Duty, Law, And Justice In Susan Glaspell's Trifles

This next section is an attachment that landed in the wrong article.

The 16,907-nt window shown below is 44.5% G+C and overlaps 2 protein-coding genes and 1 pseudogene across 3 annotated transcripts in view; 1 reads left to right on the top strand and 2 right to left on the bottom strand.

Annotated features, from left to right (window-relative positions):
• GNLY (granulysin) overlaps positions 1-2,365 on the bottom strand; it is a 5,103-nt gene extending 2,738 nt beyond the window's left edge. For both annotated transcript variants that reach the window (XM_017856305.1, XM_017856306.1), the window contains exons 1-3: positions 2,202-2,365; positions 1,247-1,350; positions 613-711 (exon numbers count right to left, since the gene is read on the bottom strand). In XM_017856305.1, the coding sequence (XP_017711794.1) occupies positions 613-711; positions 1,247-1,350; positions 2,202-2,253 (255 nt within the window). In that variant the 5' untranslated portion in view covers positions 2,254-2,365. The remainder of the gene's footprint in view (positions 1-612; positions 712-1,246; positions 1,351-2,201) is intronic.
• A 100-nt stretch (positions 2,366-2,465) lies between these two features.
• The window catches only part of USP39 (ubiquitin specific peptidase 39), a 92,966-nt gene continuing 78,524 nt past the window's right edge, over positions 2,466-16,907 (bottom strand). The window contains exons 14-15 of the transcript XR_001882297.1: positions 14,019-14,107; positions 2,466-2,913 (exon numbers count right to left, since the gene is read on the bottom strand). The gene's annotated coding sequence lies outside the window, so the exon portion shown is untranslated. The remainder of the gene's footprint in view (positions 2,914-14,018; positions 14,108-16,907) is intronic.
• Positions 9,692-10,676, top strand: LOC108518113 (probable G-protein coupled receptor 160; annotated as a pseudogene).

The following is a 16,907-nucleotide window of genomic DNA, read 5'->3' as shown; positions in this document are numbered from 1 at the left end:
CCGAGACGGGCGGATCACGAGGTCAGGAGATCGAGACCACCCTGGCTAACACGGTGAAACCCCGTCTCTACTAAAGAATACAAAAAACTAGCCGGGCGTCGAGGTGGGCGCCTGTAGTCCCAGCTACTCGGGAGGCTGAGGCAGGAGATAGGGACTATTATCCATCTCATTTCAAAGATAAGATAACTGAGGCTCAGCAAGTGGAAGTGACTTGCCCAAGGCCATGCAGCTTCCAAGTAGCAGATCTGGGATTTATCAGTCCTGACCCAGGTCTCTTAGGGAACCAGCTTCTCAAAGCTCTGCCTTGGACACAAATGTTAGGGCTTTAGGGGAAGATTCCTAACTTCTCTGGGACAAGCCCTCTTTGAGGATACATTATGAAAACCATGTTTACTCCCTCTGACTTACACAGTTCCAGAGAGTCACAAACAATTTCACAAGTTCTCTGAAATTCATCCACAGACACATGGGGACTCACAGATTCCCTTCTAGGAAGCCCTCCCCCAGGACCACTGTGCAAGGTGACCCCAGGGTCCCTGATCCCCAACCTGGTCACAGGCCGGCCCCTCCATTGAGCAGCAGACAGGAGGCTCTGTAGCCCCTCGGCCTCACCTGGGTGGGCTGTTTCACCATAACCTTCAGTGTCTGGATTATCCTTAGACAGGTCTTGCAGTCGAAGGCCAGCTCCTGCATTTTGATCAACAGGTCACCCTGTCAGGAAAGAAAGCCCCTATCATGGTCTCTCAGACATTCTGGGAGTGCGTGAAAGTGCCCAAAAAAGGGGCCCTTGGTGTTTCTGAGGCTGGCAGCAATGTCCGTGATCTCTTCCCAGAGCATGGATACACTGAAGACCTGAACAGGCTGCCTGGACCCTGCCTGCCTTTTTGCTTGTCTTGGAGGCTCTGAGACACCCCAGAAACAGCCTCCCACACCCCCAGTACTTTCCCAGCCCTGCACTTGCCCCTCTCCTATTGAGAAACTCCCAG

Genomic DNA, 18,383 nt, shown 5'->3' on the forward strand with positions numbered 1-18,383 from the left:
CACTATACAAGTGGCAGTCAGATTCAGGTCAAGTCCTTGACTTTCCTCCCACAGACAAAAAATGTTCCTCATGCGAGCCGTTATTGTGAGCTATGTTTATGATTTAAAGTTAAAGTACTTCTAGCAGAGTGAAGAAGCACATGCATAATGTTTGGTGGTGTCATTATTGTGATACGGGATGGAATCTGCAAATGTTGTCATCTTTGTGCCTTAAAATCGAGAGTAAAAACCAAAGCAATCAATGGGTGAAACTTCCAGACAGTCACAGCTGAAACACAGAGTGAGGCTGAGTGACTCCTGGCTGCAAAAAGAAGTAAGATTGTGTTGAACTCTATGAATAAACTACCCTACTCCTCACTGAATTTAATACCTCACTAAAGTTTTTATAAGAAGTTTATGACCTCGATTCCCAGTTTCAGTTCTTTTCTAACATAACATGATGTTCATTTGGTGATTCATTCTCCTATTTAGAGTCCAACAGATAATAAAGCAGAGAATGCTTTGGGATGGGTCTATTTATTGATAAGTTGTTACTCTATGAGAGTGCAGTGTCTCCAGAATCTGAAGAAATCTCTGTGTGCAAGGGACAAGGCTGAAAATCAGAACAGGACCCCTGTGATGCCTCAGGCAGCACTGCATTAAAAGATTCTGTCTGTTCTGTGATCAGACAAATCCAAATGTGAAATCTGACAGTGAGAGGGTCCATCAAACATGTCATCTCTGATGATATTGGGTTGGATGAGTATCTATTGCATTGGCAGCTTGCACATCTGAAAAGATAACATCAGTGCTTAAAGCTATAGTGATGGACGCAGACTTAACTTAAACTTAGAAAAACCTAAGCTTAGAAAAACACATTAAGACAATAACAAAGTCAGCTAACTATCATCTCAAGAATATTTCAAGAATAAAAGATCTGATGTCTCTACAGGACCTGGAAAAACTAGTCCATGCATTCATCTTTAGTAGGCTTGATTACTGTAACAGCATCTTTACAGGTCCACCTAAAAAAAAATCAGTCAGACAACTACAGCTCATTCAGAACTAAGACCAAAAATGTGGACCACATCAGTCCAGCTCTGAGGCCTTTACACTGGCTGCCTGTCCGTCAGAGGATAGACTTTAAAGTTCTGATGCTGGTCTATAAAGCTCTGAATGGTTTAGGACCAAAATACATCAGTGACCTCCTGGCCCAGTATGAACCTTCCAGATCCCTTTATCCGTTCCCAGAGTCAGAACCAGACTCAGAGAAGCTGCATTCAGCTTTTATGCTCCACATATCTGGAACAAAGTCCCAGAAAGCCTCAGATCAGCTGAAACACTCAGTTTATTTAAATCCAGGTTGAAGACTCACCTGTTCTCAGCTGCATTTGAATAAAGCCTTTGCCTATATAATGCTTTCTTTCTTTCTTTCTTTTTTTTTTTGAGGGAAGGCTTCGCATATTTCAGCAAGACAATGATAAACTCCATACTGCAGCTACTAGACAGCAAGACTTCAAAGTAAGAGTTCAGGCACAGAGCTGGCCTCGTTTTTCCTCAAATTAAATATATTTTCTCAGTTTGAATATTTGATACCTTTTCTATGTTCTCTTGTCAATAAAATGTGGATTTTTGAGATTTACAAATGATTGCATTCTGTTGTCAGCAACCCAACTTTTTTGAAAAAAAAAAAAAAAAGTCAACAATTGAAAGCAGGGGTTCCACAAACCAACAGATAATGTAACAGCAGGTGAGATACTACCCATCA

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Section 1: Introduction Susan Glaspell’s Trifles is a play about the effect of gender differences on perceptions of duty, law, and justice. The play Trifles was a murder mystery that got investigated by the County Attorney (George Henderson), the Sheriff (Henry Peters) along with his wife (Mrs. Peters), and a neighbor farmer (Lewis Hale) with his wife (Mrs. Hale). The story took place in an isolated farm house that was miles from the rest of the community in the Midwest. The victim of this murder mystery was John Wright as he was found dead with a rope around this neck. On the other hand, his wife Mrs. Wright was the suspect of this homicide case because she was the only person that was in the house other than her deceased husband. Mrs. Wright was found sitting on her rocking chair while continuously folding her apron; furthermore, she was laughing at the fact that her husband was dead and he was not able to talk to Lewis Hale. Mrs. Wright was sent to jail and the members of the investigation entered her house to search for any possible motives that could answer the murder mystery. While they were at the house, the men were very narrow-minded when they were searching for the evidence, while the women were spending their time to look for reasons why Mrs. Wright would commit such crime. The women were focusing on things that the gentlemen considered as “trifles” like the jars of jam and quilt pieces. However, the irony of those trifles were major deciding factors that could
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